This Blog is dedicated to the Noble and Great horses in our lives and throughout history. Visit the land of the unicorns in Behind The Mist, the horse lover's fantasy for pre-teens to adults.

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Wednesday, September 18, 2019


In my fantasy series, "The Mist Trilogy," I made up a story about the noble and great horses who are chosen to be unicorns when they die.

I now have sent a second "noble and great" horse to Celestia, the unicorn kingdom in the afterlife.

On Sunday, Oct. 15th, my beautiful Kit left this earth life. Kit was an amazing horse that I had the privilege of owning for twenty-two years. He was almost twenty-nine when he died which is old for a thoroughbred. His health was not great. He had already lived through a surgery to remove a tumor around his optic nerve. He also had to have daily medication for cushings. Cushings is a common desease in older horses though it has been diagnosed on rare occasions in younger horses. The symptoms include: 1. Excessive thirst and urination. Normally, a horse drinks 5 to 8 gallons of water a day. A horse with cushings drinks 20 gallons of water a day. 2. His coat gets long and doesn't shed in the summer. 3. He looses muscle tone and weight and his eyes get dull. They often develop a hay belly.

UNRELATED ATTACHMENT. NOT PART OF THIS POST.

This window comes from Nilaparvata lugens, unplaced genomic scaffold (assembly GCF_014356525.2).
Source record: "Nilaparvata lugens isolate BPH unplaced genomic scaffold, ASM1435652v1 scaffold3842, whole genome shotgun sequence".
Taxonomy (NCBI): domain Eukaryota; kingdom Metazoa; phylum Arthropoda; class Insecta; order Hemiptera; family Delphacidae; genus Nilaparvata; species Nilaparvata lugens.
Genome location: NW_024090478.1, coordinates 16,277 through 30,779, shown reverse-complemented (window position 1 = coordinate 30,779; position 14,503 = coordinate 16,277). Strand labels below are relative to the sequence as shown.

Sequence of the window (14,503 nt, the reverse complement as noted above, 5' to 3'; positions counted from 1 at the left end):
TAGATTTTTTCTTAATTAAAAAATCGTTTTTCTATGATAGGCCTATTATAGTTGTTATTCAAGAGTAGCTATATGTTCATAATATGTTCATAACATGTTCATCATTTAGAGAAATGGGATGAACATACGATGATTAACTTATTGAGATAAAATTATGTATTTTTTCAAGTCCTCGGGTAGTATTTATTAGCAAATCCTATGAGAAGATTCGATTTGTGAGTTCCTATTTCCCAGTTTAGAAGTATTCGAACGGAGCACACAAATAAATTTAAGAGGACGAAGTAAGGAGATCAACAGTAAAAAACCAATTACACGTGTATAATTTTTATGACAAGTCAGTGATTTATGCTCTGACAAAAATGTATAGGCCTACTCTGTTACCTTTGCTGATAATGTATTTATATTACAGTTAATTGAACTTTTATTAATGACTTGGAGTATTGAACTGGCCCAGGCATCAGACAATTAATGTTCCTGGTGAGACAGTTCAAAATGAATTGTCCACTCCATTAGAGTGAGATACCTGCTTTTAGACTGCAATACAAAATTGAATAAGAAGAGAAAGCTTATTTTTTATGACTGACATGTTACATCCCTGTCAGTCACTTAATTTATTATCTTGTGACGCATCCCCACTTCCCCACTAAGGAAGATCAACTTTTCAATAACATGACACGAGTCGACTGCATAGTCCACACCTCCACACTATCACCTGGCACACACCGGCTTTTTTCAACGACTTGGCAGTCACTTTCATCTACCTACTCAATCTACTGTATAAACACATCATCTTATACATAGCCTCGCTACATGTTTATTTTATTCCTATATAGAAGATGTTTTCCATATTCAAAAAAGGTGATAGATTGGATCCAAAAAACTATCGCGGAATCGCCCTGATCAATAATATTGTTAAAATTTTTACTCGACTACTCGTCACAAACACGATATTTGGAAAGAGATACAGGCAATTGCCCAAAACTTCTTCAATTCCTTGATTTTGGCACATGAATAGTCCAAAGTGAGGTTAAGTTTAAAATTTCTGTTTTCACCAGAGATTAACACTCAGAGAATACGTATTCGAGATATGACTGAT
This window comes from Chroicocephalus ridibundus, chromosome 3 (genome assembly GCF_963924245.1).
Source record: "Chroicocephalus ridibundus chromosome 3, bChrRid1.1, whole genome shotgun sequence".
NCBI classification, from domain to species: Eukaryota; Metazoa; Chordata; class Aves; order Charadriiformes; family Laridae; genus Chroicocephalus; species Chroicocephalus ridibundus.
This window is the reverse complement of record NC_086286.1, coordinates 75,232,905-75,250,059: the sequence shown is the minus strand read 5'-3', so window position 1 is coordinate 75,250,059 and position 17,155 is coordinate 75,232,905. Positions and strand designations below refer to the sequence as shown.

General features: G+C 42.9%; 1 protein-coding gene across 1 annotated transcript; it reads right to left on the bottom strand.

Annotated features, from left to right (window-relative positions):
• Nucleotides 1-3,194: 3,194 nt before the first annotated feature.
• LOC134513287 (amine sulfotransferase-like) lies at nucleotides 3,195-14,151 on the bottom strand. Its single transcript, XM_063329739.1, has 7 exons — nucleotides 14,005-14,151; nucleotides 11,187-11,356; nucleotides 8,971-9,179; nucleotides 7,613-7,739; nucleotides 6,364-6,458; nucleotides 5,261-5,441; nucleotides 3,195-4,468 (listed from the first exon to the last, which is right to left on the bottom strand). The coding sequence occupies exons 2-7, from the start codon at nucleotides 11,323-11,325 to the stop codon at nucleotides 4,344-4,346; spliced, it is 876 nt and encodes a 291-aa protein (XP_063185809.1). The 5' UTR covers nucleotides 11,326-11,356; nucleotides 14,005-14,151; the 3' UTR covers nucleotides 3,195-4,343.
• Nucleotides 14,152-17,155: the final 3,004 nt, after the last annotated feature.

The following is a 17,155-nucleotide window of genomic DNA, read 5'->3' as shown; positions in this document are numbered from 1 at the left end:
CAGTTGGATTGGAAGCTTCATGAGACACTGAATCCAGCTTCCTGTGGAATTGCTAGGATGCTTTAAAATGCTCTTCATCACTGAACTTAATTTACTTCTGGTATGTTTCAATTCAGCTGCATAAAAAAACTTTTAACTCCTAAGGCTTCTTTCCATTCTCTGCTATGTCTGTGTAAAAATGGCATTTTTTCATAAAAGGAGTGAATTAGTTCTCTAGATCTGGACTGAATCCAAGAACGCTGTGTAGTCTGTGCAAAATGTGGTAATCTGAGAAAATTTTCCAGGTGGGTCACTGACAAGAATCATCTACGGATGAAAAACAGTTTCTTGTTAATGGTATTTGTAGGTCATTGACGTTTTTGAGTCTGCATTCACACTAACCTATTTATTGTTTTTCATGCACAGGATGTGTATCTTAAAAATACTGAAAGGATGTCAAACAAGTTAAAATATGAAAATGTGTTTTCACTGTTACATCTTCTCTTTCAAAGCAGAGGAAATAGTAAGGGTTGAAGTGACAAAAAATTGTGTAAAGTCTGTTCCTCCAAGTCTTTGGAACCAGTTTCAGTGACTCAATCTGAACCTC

Your vet can do a blood test to determine if your horse has cushings. It can not be cured but can be managed with medication. I was giving Kit daily Prascend pills by hand. They made a world of difference.

However, even with the best of care that I was giving Kit, I can't stop time.

Kit was the leader of my band of horses at my house. Yet he was always the gentleman. The other horses respected him and deferred to him but he was never unkind to any of them. I called him my "benevolent dictator!"

Kit was the RMDS Dressage Champion at First Level and First Level Freestyle. He was also the cover boy for all my trail guide books titled: "Riding Colorado." I bought him as an untrained six year old and trained him to compete in Dressage and ride the trails in the Colorado mountains. We shared some amazing adventures together.
I am so grateful that I had the privileged of owning and loving this amazing horse.

Here is a beautiful poem that a friend sent to me. Maybe it will make you feel better if you've lost a horse, too.

Don't Cry For The Horses by Brenda Riley-Seymore

Don't cry for the horses that life has set free.
A million white horses, forever to be.
Don't cry for the horses now in God's hands.
As they dance and prance to a heavenly band.

They were ours as a gift, but never to keep
As they close their eyes, forever to sleep.
Their spirits unbound, forever to fly.
A million white horses, against the blue sky.

Look up into Heaven. You will see them above.
The horse we lost, the horse we loved.
Manes and tails flying, they gallop through time.
They were never yours, they were never mine.

Don't cry for the horses, they will be back someday.
When our time has come, they will show us the way.
Do you hear that soft nicker close to your ear?
Don't cry for the horses, love the ones that are here.

If you would like an autographed copy of "The Mist Trilogy," go to the website:
The series is also available in print and ebook wherever books are sold.

Sunday, July 28, 2019

Congress Strengthens Law against Soring

Congress has finally done something good! On July 25th, the U.S. House of representatives passed an act designed to prevent all Soring methods.